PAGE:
Horses Can’t Be Our Only Therapy

Photo © Heather N. Photography

BY LAUREN MAULDIN

I avoided therapy for a long time. Part of it was stubbornness. I come from tough stock. “No pain, no gain” and “Walk it off” were practically hung up as motivational posters in our house. Three days after my husband, I broached the subject of therapy with my dad.

“You don’t need therapy when you have a lot of friends,” he replied.

Logically, I knew he was wrong. I knew that my friends and family, an amazing support system, were not a replacement for professional mental health care. But his response validated a little voice growing inside me. One that said I was tough enough to do this all on my own.

Later that afternoon, we drove out to the barn. I was desperate to see my horse, Simon. My late husband always joked about him, I’m afraid to ask Lauren if she loves me or the horse more. Of course there was no contest. I certainly loved my husband more, but my horse was all I had left. I spent slow minutes with Simon that afternoon running my fingers over the curves of his muscles, digging my nails in to his favorite itchy spots.

My dad snapped a picture, and sent it to family members who were worried about me. He wrote “Horse Therapy” as the caption. And I thought that with my support system and my horse, I could be okay. It was impossible for me to see at the time, but moments like that made me believe that my horse would heal me. He wasn’t just an OTTB hunter/jumper anymore. We added ‘therapist’ to his résumé.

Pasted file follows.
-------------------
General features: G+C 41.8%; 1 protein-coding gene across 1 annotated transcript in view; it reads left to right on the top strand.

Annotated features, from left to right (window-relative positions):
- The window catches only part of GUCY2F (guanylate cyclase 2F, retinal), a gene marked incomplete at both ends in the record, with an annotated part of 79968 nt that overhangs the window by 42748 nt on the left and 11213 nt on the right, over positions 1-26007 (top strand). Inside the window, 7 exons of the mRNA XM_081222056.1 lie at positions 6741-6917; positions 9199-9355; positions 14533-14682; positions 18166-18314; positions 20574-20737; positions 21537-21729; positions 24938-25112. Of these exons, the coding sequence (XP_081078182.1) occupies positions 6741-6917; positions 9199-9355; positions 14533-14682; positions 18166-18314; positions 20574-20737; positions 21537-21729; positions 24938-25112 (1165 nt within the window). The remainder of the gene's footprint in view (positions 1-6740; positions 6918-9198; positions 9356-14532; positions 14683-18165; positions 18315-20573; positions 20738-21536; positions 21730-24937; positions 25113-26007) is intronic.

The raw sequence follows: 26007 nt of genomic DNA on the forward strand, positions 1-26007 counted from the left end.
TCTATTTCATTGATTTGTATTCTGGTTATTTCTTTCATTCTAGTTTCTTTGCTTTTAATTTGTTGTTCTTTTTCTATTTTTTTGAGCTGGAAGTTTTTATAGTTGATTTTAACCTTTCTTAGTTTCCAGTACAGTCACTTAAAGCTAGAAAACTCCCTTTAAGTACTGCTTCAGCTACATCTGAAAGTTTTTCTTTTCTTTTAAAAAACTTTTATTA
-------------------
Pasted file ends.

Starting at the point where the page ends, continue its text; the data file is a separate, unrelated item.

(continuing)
It’s not a unique perspective in the equestrian industry. Talk to your barn friends or spend any amount of time on social media, and you’ll see that idea spreading through our community. Horses are cheaper than therapy! Heading out to the barn for my mental health. Who needs a counselor when I have my horse?

I used to nod my head along with that sentiment. After all, riding is my meditation, my zen. It’s the only time I can completely shut off all the anxiety and inner-problems in my brain, and focus solely on the task at hand. Keeping my horse from dropping his shoulder in the corners. Holding the correct hip angle. Maintaining the proper cadence in our canter. Everything else melts away.

Photo © Heather N. Photography

For the three years following my husband’s death, horses were my therapy. I threw myself into them. On my worst days, I groomed or went for a bareback walk around the barn. When I needed a distraction from my pain, I signed up for extra lessons and horse shows. My heart hurt too much to deeply look into the loss and trauma I suffered, so I looked at my horse instead.

Not going to therapy became a point of pride. When well meaning friends asked if I would consider counseling, I brushed them off. “I’ve gone this long,” I told them. “I’m doing fine.”

Then in late December of 2018, my horse died on the table during colic surgery. Again, my world fell apart. The loss felt as primal and damaging as losing my husband. And no, it wasn’t because I loved Simon more (despite his worry). It was because I had so many wounds that hadn’t healed. Losing Simon ripped them all open, and I didn’t have horses anymore to help me push the pain away.

The National Alliance on Mental Illness reports that almost 44 million Americans experience mental illness in a given year. That’s 1 in 5 adults, and the horse world isn’t immune to these statistics. Individuals living with untreated mental illness face an increased risk of having chronic medical conditions, and adults living with serious mental illness die an average of 25 years earlier than others[1]. The conditions that affect them are largely treatable if the individual seeks help to begin with.